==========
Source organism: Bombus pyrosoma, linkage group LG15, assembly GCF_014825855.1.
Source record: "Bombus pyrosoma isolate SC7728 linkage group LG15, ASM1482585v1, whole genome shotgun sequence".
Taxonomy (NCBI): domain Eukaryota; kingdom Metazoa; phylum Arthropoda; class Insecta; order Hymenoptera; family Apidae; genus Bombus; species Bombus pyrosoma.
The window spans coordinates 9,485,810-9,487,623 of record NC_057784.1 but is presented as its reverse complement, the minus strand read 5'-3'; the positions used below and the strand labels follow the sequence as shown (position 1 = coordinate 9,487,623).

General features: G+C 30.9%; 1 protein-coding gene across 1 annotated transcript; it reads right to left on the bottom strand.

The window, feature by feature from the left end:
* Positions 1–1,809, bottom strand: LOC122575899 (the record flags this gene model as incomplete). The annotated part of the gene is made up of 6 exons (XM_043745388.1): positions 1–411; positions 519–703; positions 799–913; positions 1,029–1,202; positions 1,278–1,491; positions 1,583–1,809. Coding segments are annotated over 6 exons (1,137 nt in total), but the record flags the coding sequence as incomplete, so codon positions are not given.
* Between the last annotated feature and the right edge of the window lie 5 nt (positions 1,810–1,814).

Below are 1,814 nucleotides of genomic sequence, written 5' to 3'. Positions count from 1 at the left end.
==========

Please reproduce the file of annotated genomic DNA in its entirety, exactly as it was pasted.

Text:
Source organism: Bombus pyrosoma, linkage group LG15, assembly GCF_014825855.1.
Source record: "Bombus pyrosoma isolate SC7728 linkage group LG15, ASM1482585v1, whole genome shotgun sequence".
Taxonomy (NCBI): domain Eukaryota; kingdom Metazoa; phylum Arthropoda; class Insecta; order Hymenoptera; family Apidae; genus Bombus; species Bombus pyrosoma.
The window spans coordinates 9,485,810-9,487,623 of record NC_057784.1 but is presented as its reverse complement, the minus strand read 5'-3'; the positions used below and the strand labels follow the sequence as shown (position 1 = coordinate 9,487,623).

General features: G+C 30.9%; 1 protein-coding gene across 1 annotated transcript; it reads right to left on the bottom strand.

The window, feature by feature from the left end:
* Positions 1–1,809, bottom strand: LOC122575899 (the record flags this gene model as incomplete). The annotated part of the gene is made up of 6 exons (XM_043745388.1): positions 1–411; positions 519–703; positions 799–913; positions 1,029–1,202; positions 1,278–1,491; positions 1,583–1,809. Coding segments are annotated over 6 exons (1,137 nt in total), but the record flags the coding sequence as incomplete, so codon positions are not given.
* Between the last annotated feature and the right edge of the window lie 5 nt (positions 1,810–1,814).

Below are 1,814 nucleotides of genomic sequence, written 5' to 3'. Positions count from 1 at the left end.